Monday, 9 July 2012

Share the Care

Imagine how you would cope if you were feeling generally very ill and tired and then you were told that the only way you could keep yourself alive was to have four hours of exhausting treatment two or three times a week in a hospital miles away from your home. This is the situation that faces people suffering from end stage renal failure (kidney disease). Haemodialysis, as it's called, is usually the only treatment available to people with severe Chronic Kidney Disease until such time as they can receive a transplant and as most of us know, the supply of translpant organs is not sufficient to meet the need, by a long way. Dialysis means that a person has to be connected up to a machine that takes the blood out of their system and pumps it through an artificial kidney which removes the toxins that are the product of every day living, and then returns it to them 'cleansed'. If the right equipment can be installed and if the person concerned has help and the confidence to undertake such a rigorous procedure each week, dialysis can be done at home. However, many people do not have the room to install the machines or they might not have a suitable water supply. Others simply can't manage the procedure themselves and may feel too ill to tackle it without on-hand medical supervision. This is where local hospital units that allow patients to come in and dialysis themselves with just a small amount of assistance are invaluable. If someone with kindey disease can travel a relatively short distance to a hospital with what's called a Shared Care Unit, they can be taught to manage their own dialysis fairly independently but  with on-call medical back-up if they need it. This means that fewer hours of medical practitioners' time are taken up than would be the case in a traditional dialysis unit and it also means that patients and their relatives can be supported and gain confidence in the procedures. They may then, at a later date be able to transfer to home dialysis.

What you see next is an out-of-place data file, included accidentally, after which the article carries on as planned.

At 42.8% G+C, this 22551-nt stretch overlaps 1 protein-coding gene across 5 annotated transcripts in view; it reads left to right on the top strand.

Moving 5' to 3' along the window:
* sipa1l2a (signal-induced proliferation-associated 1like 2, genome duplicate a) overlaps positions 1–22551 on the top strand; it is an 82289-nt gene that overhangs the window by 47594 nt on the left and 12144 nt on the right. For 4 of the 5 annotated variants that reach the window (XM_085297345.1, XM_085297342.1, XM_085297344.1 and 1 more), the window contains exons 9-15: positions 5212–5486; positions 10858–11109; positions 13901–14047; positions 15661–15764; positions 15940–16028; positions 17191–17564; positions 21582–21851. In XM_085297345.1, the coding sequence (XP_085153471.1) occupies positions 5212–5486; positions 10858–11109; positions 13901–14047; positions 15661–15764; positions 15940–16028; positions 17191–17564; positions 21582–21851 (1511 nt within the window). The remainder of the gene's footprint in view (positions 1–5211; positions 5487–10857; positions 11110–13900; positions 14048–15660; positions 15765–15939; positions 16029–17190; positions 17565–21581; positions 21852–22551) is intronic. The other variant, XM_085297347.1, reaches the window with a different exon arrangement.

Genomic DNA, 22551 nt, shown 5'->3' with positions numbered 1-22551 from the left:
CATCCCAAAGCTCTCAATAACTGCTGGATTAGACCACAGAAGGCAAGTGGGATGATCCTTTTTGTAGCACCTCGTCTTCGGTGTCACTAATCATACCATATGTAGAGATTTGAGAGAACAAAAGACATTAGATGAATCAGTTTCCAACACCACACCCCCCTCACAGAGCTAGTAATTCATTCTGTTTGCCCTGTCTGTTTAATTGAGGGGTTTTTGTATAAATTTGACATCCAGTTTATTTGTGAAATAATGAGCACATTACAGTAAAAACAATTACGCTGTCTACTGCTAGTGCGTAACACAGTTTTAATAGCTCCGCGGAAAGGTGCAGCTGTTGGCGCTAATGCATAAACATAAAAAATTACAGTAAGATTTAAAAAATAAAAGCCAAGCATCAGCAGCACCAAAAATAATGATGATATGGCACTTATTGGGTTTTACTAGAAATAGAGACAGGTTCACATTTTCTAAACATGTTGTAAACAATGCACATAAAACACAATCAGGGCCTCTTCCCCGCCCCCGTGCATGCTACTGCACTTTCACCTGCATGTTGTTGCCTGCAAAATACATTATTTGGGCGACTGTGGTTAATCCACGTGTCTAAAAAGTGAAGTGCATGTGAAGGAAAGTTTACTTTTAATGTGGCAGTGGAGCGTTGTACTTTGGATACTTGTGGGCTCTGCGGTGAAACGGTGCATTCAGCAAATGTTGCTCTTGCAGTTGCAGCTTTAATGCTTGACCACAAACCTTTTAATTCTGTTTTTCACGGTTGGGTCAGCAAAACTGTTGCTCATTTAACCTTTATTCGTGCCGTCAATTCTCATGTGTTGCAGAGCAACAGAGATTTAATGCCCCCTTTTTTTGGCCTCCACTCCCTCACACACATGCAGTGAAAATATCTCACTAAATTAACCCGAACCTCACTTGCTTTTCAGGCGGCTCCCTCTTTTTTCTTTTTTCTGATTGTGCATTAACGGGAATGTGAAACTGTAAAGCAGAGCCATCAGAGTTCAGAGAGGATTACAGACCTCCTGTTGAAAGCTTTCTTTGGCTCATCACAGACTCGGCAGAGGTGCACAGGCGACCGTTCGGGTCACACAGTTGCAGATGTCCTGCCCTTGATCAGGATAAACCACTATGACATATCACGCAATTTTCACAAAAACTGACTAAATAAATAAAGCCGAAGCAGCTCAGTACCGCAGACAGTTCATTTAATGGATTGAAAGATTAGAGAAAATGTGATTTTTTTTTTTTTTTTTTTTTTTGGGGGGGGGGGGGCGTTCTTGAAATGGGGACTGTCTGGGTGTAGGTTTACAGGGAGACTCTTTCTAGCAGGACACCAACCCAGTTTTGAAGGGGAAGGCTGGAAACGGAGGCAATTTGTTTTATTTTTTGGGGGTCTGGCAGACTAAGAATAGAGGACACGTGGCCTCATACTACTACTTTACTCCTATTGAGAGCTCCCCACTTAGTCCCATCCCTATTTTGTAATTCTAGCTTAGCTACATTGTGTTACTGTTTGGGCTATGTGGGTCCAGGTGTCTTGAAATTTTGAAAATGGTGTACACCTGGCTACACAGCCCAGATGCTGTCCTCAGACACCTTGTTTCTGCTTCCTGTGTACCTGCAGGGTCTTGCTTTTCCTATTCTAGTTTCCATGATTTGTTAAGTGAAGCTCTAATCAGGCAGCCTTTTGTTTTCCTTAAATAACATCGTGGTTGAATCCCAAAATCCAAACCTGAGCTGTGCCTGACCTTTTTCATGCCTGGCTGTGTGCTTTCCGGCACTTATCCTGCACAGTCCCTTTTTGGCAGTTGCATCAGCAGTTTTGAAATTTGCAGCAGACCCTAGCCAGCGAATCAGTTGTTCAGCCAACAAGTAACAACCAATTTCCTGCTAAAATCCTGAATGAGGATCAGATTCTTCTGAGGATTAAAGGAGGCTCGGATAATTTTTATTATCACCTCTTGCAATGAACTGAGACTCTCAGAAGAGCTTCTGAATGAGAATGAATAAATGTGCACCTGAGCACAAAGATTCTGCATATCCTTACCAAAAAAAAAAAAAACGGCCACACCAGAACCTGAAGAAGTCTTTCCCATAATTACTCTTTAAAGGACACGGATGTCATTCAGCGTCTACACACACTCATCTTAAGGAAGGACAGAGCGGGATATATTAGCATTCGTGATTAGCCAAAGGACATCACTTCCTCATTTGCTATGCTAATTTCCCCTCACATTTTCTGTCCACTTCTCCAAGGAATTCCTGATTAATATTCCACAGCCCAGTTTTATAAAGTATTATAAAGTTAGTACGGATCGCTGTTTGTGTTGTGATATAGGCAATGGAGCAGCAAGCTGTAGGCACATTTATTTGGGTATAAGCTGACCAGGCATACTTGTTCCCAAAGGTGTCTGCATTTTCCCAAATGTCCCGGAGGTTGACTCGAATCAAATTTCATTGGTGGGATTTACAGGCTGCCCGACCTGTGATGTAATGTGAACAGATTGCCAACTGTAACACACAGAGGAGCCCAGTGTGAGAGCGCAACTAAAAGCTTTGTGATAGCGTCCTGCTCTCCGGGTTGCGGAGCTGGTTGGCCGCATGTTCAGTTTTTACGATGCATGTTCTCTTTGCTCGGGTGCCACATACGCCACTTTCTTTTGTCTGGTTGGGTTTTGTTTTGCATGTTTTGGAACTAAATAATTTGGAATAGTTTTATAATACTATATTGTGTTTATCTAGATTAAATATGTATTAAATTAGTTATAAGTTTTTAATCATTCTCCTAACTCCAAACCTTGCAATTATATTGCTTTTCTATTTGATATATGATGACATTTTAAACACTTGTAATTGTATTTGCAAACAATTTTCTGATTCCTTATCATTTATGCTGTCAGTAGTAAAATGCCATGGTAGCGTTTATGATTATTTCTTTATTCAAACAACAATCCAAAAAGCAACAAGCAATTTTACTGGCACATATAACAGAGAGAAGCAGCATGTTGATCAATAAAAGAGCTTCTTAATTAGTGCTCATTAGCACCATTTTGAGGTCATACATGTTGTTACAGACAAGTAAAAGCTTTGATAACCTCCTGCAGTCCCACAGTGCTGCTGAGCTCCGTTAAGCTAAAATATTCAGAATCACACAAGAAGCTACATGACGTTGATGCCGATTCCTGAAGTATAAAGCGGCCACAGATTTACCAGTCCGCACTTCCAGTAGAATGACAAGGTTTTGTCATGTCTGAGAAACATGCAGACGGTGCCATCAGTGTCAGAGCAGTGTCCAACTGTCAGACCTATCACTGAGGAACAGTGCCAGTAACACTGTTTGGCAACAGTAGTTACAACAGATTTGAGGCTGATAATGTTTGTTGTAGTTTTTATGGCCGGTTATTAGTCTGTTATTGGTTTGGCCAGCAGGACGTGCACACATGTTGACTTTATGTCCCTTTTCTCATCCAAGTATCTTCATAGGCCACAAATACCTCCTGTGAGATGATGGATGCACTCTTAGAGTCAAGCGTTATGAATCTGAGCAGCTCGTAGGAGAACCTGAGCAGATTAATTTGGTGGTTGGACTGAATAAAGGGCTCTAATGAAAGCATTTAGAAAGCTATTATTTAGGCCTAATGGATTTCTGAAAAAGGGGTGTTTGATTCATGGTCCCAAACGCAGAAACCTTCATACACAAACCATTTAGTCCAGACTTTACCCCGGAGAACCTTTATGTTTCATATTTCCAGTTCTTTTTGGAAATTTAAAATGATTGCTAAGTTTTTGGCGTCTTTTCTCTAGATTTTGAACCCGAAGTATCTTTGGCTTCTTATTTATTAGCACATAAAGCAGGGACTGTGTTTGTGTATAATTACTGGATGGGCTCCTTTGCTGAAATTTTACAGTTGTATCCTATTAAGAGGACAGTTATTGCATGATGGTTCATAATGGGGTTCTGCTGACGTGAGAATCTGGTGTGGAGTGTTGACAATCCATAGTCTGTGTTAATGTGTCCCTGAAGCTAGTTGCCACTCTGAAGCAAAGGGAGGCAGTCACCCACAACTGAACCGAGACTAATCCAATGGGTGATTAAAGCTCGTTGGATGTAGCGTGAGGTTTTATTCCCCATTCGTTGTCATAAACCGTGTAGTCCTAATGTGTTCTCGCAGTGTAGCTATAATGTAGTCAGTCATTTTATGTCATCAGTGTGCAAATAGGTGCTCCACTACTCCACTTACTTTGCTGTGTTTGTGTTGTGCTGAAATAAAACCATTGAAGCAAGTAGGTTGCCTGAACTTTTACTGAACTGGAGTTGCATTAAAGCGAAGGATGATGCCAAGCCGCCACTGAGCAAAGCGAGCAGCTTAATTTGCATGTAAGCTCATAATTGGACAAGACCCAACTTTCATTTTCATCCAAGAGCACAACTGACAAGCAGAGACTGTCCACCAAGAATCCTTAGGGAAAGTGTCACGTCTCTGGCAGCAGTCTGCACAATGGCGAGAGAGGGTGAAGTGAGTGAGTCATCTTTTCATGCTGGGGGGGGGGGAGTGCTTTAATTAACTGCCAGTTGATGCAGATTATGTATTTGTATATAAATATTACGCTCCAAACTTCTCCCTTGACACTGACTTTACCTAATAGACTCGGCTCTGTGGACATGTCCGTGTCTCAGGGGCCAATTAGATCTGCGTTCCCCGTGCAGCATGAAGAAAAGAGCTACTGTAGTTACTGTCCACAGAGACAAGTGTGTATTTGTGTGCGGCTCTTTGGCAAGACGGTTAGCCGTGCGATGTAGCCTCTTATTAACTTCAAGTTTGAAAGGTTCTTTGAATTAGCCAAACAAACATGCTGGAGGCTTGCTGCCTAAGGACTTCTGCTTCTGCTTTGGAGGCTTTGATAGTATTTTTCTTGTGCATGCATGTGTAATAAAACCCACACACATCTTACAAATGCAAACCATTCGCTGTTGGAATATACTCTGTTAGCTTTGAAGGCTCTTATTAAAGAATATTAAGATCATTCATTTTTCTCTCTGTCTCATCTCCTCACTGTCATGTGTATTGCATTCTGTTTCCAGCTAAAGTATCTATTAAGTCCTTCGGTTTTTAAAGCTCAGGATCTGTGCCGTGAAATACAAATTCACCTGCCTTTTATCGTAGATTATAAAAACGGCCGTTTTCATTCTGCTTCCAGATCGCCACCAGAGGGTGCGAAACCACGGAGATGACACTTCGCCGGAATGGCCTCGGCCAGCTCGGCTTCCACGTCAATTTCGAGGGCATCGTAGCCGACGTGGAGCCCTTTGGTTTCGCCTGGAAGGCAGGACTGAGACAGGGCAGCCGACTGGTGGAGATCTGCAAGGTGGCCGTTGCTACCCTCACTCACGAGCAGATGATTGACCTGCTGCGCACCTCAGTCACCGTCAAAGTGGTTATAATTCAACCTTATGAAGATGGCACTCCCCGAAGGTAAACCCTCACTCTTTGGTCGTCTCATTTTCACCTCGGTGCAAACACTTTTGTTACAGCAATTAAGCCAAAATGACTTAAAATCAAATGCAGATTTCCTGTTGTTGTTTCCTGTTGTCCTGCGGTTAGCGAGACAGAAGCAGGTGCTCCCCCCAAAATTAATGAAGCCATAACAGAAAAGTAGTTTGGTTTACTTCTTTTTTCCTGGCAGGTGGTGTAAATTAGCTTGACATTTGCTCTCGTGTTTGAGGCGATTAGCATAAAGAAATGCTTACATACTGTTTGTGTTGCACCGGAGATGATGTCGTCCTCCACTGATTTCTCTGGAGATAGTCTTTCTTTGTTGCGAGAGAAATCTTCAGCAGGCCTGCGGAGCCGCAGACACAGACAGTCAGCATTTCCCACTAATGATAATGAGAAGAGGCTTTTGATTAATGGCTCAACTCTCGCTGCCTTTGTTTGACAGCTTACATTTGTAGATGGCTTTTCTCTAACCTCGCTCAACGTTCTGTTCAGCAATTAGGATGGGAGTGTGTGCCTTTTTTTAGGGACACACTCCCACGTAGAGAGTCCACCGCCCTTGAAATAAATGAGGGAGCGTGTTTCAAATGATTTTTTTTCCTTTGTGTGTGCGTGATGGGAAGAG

At the moment people in our area generally have to travel to Darlinton, York or Leeds for dialysis. You can imagine that if you are also trying to hold down a job or look after children it can be extremely disruptive to have to travel so far. The York Teaching Hospital NHS Foundation Trust has launched a SHARE THE CARE appeal. They are aiming to raise £200,000 in order to provide a shared care dialysis unit at Harrogate Hospital.

There are around 23,000 people with Chronic Kidnet Disease in North Yorkshire.  For 175 with advanced disease, dialysis is a life line. You may well know someone who has the early stage of the disease. If you would be interested in learning more about this project or helping to fund raise,  visit or e mail

You can also make donations via

Smooth and efficient dialysis in a location near to home can transform the lives of  people who often feel fearful and very unwell, enabling them to live normal lives holding down a job, caring for their families and enjoying activities the rest of us take for granted.

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